Stage beckons young Glen Ellyn actress
Glen Ellyn's Jaclyn Dougherty is performing in the chorus of Paramount Theatre's production of "Fiddler on the Roof."
Theater stereotypes cast child actors as whiny little divas, pushed into the spotlight by crazed Mama Rose-like stage mothers.
Glen Ellyn's plucky Jaclyn Dougherty — 10 years old and appearing in Paramount Theatre's production of "Fiddler on the Roof" — is nothing like that.
"Fiddler on the Roof"
Location: Paramount Theatre, 23 E. Galena Blvd., Aurora. (630) 896-6666, www.paramountaurora.com
Showtimes: 1:30 and 7:30 p.m. Wednesday; 7:30 p.m. Thursday; 8 p.m. Friday; 4 and 8 p.m. Saturday; and 1 and 5 p.m. Sunday through March 24.
When asked if she wanted to do TV commercials or movies, she answered with disarming matter-of-factness: "I don't have an agent, so I don't do them."
And Jaclyn didn't get pushed into theater; she glided in, because it was what she wanted to do. Of course she had the example of her brother, Brennan Dougherty, who is already making a name for himself in local theater. He stars in the upcoming production of "Oliver!," opening later this season at Drury Lane in Oakbrook Terrace.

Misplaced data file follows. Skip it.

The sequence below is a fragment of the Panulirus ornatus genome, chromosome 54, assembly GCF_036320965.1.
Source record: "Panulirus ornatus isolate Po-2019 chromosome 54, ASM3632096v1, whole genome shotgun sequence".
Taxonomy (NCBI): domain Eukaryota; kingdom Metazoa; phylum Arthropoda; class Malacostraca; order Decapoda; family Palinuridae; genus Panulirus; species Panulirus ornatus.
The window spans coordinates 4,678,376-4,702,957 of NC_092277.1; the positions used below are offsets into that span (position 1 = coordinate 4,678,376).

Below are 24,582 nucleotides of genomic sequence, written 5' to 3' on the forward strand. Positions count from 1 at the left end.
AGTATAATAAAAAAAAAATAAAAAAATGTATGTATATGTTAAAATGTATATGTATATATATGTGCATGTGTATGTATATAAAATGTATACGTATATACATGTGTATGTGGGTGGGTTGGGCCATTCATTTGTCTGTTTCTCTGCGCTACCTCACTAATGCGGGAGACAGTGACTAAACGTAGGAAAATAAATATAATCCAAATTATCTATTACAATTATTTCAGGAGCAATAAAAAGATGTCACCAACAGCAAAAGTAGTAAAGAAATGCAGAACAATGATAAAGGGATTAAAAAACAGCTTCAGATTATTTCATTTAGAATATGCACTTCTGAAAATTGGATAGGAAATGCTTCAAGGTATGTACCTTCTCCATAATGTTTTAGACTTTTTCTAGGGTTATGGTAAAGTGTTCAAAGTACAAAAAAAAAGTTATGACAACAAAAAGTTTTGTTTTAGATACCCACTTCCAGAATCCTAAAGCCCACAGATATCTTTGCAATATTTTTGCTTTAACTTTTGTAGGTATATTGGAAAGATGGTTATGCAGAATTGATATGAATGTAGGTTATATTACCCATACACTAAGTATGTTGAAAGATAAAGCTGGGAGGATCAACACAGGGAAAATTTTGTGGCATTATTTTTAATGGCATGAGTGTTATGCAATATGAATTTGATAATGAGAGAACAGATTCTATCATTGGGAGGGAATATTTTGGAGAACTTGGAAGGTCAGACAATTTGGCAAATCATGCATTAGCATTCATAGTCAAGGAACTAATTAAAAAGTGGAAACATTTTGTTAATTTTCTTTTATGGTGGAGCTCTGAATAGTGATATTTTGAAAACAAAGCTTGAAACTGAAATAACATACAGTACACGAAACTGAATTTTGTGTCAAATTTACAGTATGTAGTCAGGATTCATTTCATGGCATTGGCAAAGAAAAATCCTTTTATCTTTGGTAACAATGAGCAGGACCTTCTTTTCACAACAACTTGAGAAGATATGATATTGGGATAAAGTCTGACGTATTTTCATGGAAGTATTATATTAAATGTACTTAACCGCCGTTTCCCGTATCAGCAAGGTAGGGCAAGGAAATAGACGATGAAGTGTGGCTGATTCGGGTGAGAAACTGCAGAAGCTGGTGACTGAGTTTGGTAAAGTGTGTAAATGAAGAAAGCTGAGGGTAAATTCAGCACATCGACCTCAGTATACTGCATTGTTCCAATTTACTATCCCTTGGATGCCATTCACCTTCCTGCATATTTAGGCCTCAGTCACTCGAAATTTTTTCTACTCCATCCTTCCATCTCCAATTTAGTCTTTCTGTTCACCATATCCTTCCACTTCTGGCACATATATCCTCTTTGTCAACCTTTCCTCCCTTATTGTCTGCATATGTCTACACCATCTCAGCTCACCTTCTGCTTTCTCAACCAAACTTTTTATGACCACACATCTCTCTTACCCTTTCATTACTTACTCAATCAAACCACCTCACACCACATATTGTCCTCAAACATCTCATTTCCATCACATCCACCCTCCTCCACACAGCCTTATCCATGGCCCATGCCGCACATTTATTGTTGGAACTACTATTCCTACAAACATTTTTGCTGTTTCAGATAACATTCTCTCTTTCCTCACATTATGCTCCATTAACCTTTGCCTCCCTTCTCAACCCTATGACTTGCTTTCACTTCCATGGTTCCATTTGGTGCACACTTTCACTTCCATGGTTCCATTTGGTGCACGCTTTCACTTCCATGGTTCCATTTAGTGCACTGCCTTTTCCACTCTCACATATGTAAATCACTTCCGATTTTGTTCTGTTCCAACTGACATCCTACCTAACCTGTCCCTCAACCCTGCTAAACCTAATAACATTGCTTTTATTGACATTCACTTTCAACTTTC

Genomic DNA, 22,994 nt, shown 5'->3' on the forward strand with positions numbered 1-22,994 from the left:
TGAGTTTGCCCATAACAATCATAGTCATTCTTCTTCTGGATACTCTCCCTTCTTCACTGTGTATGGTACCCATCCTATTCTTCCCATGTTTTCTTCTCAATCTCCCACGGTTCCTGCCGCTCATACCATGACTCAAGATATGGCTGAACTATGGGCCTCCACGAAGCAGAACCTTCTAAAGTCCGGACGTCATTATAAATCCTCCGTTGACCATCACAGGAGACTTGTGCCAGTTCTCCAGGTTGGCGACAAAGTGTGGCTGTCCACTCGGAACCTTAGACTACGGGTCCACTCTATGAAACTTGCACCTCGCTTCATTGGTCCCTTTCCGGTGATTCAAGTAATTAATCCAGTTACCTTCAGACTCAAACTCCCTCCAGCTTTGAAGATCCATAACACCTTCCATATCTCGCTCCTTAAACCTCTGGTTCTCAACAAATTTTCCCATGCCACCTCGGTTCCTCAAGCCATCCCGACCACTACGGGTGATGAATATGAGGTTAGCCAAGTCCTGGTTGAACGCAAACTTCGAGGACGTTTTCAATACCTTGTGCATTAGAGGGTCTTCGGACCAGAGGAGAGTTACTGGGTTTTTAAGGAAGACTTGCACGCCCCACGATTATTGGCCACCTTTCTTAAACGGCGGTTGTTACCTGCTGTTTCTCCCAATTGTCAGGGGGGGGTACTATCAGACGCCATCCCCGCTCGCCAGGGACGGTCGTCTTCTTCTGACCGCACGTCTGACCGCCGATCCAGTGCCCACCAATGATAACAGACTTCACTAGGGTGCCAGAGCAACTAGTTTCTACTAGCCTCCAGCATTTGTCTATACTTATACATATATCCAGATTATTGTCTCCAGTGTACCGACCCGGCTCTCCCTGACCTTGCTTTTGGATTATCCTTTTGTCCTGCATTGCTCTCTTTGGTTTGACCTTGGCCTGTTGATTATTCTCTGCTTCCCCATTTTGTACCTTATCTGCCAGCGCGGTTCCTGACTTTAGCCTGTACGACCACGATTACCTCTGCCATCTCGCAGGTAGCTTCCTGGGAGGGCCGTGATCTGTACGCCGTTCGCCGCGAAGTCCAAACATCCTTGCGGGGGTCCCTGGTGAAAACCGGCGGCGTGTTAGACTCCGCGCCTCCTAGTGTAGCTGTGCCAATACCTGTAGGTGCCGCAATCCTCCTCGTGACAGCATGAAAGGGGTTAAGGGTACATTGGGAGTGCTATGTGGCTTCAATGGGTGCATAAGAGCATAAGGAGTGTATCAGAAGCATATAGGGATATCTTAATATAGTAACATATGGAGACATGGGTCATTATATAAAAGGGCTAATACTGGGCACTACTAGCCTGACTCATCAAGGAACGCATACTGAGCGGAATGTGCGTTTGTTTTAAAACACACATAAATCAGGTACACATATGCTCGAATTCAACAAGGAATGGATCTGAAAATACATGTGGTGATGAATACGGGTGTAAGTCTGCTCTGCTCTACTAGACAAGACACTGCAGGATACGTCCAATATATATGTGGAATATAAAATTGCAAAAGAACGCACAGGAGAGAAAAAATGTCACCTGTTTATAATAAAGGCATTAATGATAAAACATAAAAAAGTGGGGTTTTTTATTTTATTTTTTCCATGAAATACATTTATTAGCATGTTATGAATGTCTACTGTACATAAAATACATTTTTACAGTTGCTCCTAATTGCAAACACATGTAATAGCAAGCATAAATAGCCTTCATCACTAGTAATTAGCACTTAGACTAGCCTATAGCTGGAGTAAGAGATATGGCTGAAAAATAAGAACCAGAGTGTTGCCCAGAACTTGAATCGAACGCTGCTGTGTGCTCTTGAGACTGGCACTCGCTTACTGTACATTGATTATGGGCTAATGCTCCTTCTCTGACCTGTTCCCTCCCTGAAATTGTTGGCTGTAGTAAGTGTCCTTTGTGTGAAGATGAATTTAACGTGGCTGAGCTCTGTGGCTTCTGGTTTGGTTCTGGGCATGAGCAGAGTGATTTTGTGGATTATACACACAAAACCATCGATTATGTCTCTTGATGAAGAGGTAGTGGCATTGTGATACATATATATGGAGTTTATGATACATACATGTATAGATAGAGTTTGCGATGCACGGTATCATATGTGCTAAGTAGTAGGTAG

"My older brother started doing shows before me," she explains. "I saw him onstage and I thought I would like to do that, too."
She started auditioning a year ago. Before that she had done no theater, though she had taken classes in ballet and jazz dance as well as voice. That experience paid off because soon she was performing in community theater productions of "Willy Wonka" and "The Music Man."
Her break came this past fall, when she was cast in Paramount Theatre's production of "Annie." "I played Kate, the second youngest orphan," Jaclyn explains.
Now she is in Paramount's latest show, "Fiddler on the Roof." She's in the chorus and understudying the parts for Tevye's two youngest daughters.
The show is about a time and place — a tiny village in 19th century Russia — that's drastically different from life in Glen Ellyn. Still, Jaclyn finds ways to relate to the characters and material.
To prepare for her roles, she watched the 1971 movie about Jewish milkman Tevye and his family, and became familiar with Jerry Bock and Sheldon Harnick's score.
"I really like the show," Jaclyn enthuses. "It tells you how your family is really important. And the music is so amazing."
For Jaclyn, family is very important. Her parents and grandparents are integral to her life in the theater. Just getting her and her brother to rehearsals — he is in Oakbrook Terrace, she is in Aurora — involves a coordinated effort of parents and grandparents.
But Jaclyn likes being onstage, although that's not the top reason she performs.
"I love meeting new people," she says, then she pauses and adds, "I do love being onstage. I love the costumes. I love people watching the show, and telling me how good the show was."
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